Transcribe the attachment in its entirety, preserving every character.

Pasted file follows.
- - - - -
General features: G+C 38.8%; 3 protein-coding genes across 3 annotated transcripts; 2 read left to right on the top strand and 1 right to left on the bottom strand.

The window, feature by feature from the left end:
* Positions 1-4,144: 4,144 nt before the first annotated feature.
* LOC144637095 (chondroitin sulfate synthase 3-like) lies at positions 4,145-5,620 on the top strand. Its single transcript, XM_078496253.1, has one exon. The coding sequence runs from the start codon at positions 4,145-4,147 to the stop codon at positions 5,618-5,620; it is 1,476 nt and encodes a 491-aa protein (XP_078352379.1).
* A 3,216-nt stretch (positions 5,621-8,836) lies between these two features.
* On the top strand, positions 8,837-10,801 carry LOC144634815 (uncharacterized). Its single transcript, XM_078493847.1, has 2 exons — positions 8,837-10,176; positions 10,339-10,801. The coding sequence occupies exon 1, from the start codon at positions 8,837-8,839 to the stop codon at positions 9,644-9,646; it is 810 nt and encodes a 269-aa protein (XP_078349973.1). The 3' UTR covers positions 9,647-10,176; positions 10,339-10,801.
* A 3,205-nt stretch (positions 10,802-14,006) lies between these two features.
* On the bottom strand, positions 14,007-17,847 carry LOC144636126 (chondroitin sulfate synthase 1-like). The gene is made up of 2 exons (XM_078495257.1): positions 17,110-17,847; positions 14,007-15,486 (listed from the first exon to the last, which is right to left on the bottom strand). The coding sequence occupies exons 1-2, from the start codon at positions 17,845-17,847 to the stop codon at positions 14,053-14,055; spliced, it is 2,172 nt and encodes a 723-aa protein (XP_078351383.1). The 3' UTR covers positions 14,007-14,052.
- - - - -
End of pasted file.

General features: G+C 38.8%; 3 protein-coding genes across 3 annotated transcripts; 2 read left to right on the top strand and 1 right to left on the bottom strand.

The window, feature by feature from the left end:
* Positions 1-4,144: 4,144 nt before the first annotated feature.
* LOC144637095 (chondroitin sulfate synthase 3-like) lies at positions 4,145-5,620 on the top strand. Its single transcript, XM_078496253.1, has one exon. The coding sequence runs from the start codon at positions 4,145-4,147 to the stop codon at positions 5,618-5,620; it is 1,476 nt and encodes a 491-aa protein (XP_078352379.1).
* A 3,216-nt stretch (positions 5,621-8,836) lies between these two features.
* On the top strand, positions 8,837-10,801 carry LOC144634815 (uncharacterized). Its single transcript, XM_078493847.1, has 2 exons — positions 8,837-10,176; positions 10,339-10,801. The coding sequence occupies exon 1, from the start codon at positions 8,837-8,839 to the stop codon at positions 9,644-9,646; it is 810 nt and encodes a 269-aa protein (XP_078349973.1). The 3' UTR covers positions 9,647-10,176; positions 10,339-10,801.
* A 3,205-nt stretch (positions 10,802-14,006) lies between these two features.
* On the bottom strand, positions 14,007-17,847 carry LOC144636126 (chondroitin sulfate synthase 1-like). The gene is made up of 2 exons (XM_078495257.1): positions 17,110-17,847; positions 14,007-15,486 (listed from the first exon to the last, which is right to left on the bottom strand). The coding sequence occupies exons 1-2, from the start codon at positions 17,845-17,847 to the stop codon at positions 14,053-14,055; spliced, it is 2,172 nt and encodes a 723-aa protein (XP_078351383.1). The 3' UTR covers positions 14,007-14,052.